It looks like Sony has folded to the pressure — first cancelling the New York City premiere of James Franco and Seth Rogen’s comedy, The Interview, followed by the film being cancelled altogether.
The news comes after the controversy surrounding a hack of Sony, which spilled personal emails, contacts and theatrical releases across the Internet. It also follows threats by hackers to carry out a 9/11-style attack on any theater showing the movie.
A Sony source told Deadline: “We’re leaving [the decision to pull the movie] up to the discretion of the theater owners and chains and we will support their decision.”
A handful of theaters chose to show The Interview, but Sony would follow with an official announcement to cancel the film… with no immediate plans to ever release it, including VOD as some speculated.
“In light of the decision by the majority of our exhibitors not to show the film The Interview, we have decided not to move forward with the planned December 25 theatrical release,” Sony said in a statement. “We respect and understand our partners’ decision and, of course, completely share their paramount interest in the safety of employees and theater-goers.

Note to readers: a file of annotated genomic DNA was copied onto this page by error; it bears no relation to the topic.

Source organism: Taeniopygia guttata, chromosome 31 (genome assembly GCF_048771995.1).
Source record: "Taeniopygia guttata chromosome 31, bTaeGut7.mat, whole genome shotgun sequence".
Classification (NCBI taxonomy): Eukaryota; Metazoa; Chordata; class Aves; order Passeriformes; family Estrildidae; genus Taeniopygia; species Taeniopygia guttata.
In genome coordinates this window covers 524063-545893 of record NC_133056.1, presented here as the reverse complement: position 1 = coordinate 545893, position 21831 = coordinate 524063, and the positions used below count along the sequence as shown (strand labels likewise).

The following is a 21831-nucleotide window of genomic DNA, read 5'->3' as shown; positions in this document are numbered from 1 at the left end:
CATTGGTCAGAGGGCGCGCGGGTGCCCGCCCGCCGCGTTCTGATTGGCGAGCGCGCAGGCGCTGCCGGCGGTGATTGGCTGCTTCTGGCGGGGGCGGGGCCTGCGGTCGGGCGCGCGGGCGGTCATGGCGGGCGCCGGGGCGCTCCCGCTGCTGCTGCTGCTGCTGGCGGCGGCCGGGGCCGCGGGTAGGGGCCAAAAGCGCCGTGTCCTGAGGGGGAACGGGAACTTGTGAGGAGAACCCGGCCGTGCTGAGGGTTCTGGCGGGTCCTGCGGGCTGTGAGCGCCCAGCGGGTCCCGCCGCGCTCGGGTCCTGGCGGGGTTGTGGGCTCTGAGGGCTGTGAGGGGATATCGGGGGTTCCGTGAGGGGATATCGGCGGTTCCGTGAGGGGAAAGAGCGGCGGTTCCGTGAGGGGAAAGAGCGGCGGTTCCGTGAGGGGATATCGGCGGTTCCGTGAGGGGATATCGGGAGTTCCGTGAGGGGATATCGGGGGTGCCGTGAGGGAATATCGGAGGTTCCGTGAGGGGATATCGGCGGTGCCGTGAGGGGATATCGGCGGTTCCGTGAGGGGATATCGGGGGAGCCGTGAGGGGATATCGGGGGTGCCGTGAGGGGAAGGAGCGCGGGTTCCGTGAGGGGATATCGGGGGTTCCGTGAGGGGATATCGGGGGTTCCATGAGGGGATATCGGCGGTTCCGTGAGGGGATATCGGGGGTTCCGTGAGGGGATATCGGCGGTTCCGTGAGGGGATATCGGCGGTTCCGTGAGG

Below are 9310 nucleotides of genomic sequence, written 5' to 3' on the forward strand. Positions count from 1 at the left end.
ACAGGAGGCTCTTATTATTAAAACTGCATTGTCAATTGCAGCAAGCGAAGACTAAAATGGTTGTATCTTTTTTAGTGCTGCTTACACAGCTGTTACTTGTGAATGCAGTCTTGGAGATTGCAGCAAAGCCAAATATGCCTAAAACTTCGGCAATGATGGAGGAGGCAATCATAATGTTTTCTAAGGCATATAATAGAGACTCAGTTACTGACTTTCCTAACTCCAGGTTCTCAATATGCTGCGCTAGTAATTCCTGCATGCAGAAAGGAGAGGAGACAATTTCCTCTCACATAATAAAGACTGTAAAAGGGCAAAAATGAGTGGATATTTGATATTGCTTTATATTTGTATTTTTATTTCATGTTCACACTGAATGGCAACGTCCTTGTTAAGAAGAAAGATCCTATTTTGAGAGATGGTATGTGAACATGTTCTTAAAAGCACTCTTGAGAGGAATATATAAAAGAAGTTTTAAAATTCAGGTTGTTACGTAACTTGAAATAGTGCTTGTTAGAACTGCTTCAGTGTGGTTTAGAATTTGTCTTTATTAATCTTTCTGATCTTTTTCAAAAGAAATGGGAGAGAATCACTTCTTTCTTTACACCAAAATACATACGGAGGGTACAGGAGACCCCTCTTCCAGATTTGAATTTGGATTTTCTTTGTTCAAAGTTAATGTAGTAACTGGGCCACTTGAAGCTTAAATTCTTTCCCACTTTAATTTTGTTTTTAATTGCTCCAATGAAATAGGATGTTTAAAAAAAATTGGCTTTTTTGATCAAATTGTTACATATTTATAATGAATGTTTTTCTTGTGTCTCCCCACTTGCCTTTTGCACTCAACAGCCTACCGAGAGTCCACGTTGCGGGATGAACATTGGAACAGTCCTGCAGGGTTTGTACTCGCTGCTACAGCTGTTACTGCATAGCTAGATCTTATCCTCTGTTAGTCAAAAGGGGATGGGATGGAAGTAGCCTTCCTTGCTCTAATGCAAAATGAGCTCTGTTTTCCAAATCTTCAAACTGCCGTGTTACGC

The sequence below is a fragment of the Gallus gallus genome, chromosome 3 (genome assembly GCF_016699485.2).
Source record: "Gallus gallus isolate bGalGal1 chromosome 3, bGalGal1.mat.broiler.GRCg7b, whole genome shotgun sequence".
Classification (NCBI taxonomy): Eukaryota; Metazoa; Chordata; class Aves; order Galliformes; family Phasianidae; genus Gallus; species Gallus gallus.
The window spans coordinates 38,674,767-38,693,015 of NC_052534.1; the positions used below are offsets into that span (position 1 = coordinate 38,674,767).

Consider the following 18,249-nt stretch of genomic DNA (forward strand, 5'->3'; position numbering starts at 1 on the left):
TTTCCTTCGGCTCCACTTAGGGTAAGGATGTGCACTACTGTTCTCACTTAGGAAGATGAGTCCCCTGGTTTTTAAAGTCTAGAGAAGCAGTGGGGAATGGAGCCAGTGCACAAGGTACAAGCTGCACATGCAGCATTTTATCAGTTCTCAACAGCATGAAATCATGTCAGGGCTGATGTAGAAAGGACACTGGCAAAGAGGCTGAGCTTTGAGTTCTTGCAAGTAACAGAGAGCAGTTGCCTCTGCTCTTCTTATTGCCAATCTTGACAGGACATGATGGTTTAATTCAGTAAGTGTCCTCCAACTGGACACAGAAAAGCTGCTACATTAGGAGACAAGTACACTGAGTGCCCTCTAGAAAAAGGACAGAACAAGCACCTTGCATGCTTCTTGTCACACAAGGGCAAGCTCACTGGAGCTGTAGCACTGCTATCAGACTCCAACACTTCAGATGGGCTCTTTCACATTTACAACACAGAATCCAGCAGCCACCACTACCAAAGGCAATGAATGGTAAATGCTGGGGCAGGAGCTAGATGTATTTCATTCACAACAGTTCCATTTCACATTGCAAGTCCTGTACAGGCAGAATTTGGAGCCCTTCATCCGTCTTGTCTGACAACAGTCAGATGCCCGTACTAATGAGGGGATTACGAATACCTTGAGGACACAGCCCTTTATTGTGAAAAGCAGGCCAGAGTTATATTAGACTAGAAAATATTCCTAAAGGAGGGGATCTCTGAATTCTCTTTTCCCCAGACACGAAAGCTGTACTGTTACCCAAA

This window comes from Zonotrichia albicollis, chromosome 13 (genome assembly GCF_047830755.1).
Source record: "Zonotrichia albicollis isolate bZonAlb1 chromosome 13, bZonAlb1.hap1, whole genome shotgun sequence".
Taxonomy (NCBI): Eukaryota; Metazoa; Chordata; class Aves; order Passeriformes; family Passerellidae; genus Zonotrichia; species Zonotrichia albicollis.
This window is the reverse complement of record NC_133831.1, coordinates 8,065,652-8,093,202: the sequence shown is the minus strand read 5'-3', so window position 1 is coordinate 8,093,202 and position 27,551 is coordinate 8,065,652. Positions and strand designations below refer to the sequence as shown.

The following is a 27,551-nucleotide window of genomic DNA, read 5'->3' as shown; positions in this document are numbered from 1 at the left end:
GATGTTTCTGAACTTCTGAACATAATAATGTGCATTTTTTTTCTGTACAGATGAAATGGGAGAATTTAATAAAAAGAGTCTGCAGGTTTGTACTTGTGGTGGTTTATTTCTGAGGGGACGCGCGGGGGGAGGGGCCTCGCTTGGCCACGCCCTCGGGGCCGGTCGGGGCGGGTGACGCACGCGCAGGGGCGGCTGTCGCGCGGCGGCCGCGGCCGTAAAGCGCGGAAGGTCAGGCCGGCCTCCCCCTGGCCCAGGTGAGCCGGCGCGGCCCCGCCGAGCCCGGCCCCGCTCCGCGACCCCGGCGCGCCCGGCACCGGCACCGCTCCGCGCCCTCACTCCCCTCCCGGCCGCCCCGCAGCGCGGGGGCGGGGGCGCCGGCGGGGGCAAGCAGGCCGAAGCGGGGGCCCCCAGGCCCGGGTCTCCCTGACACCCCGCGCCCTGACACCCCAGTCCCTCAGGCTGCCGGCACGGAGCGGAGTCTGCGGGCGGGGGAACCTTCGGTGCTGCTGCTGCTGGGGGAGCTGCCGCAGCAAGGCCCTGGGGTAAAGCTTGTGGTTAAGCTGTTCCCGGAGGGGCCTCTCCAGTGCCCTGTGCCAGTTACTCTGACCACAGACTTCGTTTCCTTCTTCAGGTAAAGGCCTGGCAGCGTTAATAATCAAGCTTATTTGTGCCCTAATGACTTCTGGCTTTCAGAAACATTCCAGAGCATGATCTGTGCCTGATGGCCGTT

“Sony Pictures has been the victim of an unprecedented criminal assault against our employees, our customers, and our business. Those who attacked us stole our intellectual property, private emails, and sensitive and proprietary material, and sought to destroy our spirit and our morale — all apparently to thwart the release of a movie they did not like,” the statement continued. “We are deeply saddened at this brazen effort to suppress the distribution of a movie, and in the process do damage to our company, our employees, and the American public. We stand by our filmmakers and their right to free expression and are extremely disappointed by this outcome.”